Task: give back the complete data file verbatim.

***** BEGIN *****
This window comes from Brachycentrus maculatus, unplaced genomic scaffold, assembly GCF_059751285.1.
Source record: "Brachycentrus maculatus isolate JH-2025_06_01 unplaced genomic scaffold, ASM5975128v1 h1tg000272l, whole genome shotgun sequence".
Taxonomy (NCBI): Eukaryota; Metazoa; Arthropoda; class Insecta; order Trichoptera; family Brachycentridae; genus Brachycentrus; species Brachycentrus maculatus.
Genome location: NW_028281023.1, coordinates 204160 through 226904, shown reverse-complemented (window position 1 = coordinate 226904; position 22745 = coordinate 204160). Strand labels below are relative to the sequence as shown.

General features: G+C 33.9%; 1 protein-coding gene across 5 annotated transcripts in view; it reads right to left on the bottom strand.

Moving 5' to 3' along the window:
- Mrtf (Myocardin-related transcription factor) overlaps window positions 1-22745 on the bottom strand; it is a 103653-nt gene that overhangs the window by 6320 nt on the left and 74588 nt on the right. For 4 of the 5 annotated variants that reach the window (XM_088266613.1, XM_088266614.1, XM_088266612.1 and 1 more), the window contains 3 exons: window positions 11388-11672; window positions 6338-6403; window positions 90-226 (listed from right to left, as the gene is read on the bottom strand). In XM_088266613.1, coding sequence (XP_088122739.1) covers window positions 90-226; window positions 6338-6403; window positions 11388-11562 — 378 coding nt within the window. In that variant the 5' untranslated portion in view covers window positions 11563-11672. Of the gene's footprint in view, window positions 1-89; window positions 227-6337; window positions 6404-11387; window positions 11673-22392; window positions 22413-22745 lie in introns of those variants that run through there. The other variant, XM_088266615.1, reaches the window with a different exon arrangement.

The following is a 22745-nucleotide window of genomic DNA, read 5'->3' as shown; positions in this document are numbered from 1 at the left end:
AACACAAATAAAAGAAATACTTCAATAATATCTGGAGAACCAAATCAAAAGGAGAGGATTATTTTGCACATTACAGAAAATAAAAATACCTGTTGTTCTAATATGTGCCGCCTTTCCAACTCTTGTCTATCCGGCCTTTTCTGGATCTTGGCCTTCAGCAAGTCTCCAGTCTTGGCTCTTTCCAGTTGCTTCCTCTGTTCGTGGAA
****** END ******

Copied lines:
This window comes from Brachycentrus maculatus, unplaced genomic scaffold, assembly GCF_059751285.1.
Source record: "Brachycentrus maculatus isolate JH-2025_06_01 unplaced genomic scaffold, ASM5975128v1 h1tg000272l, whole genome shotgun sequence".
Taxonomy (NCBI): Eukaryota; Metazoa; Arthropoda; class Insecta; order Trichoptera; family Brachycentridae; genus Brachycentrus; species Brachycentrus maculatus.
Genome location: NW_028281023.1, coordinates 204160 through 226904, shown reverse-complemented (window position 1 = coordinate 226904; position 22745 = coordinate 204160). Strand labels below are relative to the sequence as shown.

General features: G+C 33.9%; 1 protein-coding gene across 5 annotated transcripts in view; it reads right to left on the bottom strand.

Moving 5' to 3' along the window:
- Mrtf (Myocardin-related transcription factor) overlaps window positions 1-22745 on the bottom strand; it is a 103653-nt gene that overhangs the window by 6320 nt on the left and 74588 nt on the right. For 4 of the 5 annotated variants that reach the window (XM_088266613.1, XM_088266614.1, XM_088266612.1 and 1 more), the window contains 3 exons: window positions 11388-11672; window positions 6338-6403; window positions 90-226 (listed from right to left, as the gene is read on the bottom strand). In XM_088266613.1, coding sequence (XP_088122739.1) covers window positions 90-226; window positions 6338-6403; window positions 11388-11562 — 378 coding nt within the window. In that variant the 5' untranslated portion in view covers window positions 11563-11672. Of the gene's footprint in view, window positions 1-89; window positions 227-6337; window positions 6404-11387; window positions 11673-22392; window positions 22413-22745 lie in introns of those variants that run through there. The other variant, XM_088266615.1, reaches the window with a different exon arrangement.

The following is a 22745-nucleotide window of genomic DNA, read 5'->3' as shown; positions in this document are numbered from 1 at the left end:
AACACAAATAAAAGAAATACTTCAATAATATCTGGAGAACCAAATCAAAAGGAGAGGATTATTTTGCACATTACAGAAAATAAAAATACCTGTTGTTCTAATATGTGCCGCCTTTCCAACTCTTGTCTATCCGGCCTTTTCTGGATCTTGGCCTTCAGCAAGTCTCCAGTCTTGGCTCTTTCCAGTTGCTTCCTCTGTTCGTGGAA